A core element of the SA Department of Agriculture’s success was providing advice to the farming community from a sound scientific base. This article traces the development of agriculture qualifications at Roseworthy College and the University of Adelaide, and the array of early Department of Agriculture staff that achieved these qualifications. In addition, the Department ran many “in house” on the job training programs to develop specialised staff skills. For many years, the Department of Agriculture was the SA government agency with the highest proportion of tertiary qualified staff.
Qualifications of the early officers
Until the foundation of Roseworthy College in 1884, there was no tertiary education body in Australia providing any sort of agricultural training. The first leaders of South Australia’s agricultural institutions all had qualifications acquired overseas. Custance was a graduate of the Royal Agricultural College, Cirencester, England; Lawrie had an M.A. and a B.Sc. from Edinburgh; Perkins was a graduate of L’Ecole d’Agriculture, Montpelier, France; Towar had an M.S. from Michigan State University; and Angus had a B.Sc. (Agriculture) from Aberdeen.
Looking at the early specialist officers, we find that only G.S. Thompson, the first Dairy Instructor, seems to have a formal qualification. He is shown in a Public Service List as possessing the N.D.D. – probably the United Kingdom National Diploma in Dairying. The others, G. Quinn (Horticultural Instructor), D.F. Laurie (Poultry Expert) and P.H. Suter (Thompson’s successor), have left no record of any qualification other than experience. There is no reference to any professional qualifications for C. J. Valentine, the first Chief Inspector of Stock, or his successor, R.J. Needham. In later times one would have expected such a post to be filled by a qualified veterinarian. However, a history of Roseworthy College implies that J. Desmond, Government Veterinary Officer on the college staff in the early 1900s was a Member of the Royal College of Veterinary Surgeons.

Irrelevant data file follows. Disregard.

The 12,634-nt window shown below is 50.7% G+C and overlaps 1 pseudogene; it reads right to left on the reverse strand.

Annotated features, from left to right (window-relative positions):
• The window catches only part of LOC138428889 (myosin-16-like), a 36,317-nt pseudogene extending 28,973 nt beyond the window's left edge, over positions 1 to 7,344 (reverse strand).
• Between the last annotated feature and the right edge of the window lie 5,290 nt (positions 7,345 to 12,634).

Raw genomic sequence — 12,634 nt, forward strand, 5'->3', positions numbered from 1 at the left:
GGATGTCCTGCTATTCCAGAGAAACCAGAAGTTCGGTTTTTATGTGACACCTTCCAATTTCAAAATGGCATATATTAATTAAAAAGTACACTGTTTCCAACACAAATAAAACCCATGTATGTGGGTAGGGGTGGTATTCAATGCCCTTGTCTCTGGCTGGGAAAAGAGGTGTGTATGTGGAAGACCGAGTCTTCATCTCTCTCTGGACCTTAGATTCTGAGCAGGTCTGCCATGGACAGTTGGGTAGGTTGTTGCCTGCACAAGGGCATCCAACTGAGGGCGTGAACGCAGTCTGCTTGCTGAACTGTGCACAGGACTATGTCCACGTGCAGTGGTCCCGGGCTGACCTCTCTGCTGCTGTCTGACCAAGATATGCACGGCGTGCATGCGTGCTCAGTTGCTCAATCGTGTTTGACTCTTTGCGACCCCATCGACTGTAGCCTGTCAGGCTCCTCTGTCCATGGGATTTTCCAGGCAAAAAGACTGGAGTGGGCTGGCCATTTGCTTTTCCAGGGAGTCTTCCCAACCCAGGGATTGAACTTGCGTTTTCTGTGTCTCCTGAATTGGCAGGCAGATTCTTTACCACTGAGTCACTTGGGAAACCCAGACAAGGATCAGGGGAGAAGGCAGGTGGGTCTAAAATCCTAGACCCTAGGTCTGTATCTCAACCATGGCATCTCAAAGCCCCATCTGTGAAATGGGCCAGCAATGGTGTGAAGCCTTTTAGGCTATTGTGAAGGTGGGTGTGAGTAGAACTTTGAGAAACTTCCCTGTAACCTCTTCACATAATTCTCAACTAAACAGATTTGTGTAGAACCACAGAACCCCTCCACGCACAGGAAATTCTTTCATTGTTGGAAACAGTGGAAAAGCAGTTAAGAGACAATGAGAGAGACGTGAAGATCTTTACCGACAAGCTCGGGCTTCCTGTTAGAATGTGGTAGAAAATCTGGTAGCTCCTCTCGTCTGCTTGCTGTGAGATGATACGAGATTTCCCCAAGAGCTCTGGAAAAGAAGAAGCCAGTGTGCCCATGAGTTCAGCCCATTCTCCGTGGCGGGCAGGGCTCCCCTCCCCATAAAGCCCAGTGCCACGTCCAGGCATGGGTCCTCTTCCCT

In a different category were Albert Molineux and W.L. Summers who played important roles in the early days. Molineux was a journalist and publisher who was influential in creating awareness of the need for a better informed farming community and helped satisfy this need through the organisation of the Central Agriculture Bureau and its rapidly spreading local branches. W. L. Summers also started in the Central Bureau as Assistant Secretary but became Chief Inspector, charged in the 1890s with the enforcement of acts of general application such as those concerned with chaff and hay, fertilizers, insecticides and fungicides. His duties were presumably deemed not to require technical expertise and his ability as a public administrator led on eventually to his appointment as head of the Minister of Agriculture Department.
Roseworthy – a major trainer of staff
Roseworthy’s Diploma of Agriculture (RDA) was at first based on two years of study. This became three years in 1893, taking it beyond being merely a course for training farmers. In 1901, the University of Adelaide recognised its courses in Agriculture, Viticulture and Oenology as academically acceptable for the degree of Bachelor of Science in Agriculture.
Thus the foundation was laid for Roseworthy College to train the staff who would become the backbone of the Department of Agriculture’s technical services. W.J. Colebatch, R.D.A. became Superintendent of Agriculture in the South East for the department in 1909–10. W.J. Spafford, R.D.A. became the first plant breeder at Roseworthy and R.C. Scott, R.D.A. succeeded him in 1914 when Spafford transferred to the Department of Agriculture. Each of these three men went on to senior leadership roles at the College or in the Department.
A steady flow of R.D.A.’s (plus a few with equivalent qualifications from interstate agricultural colleges) provided the core of the Department of Agriculture’s expertise in experimental and advisory work until the 1950s when the advent of increasing numbers of agricultural science graduates from the University of Adelaide (and elsewhere) started to change the balance.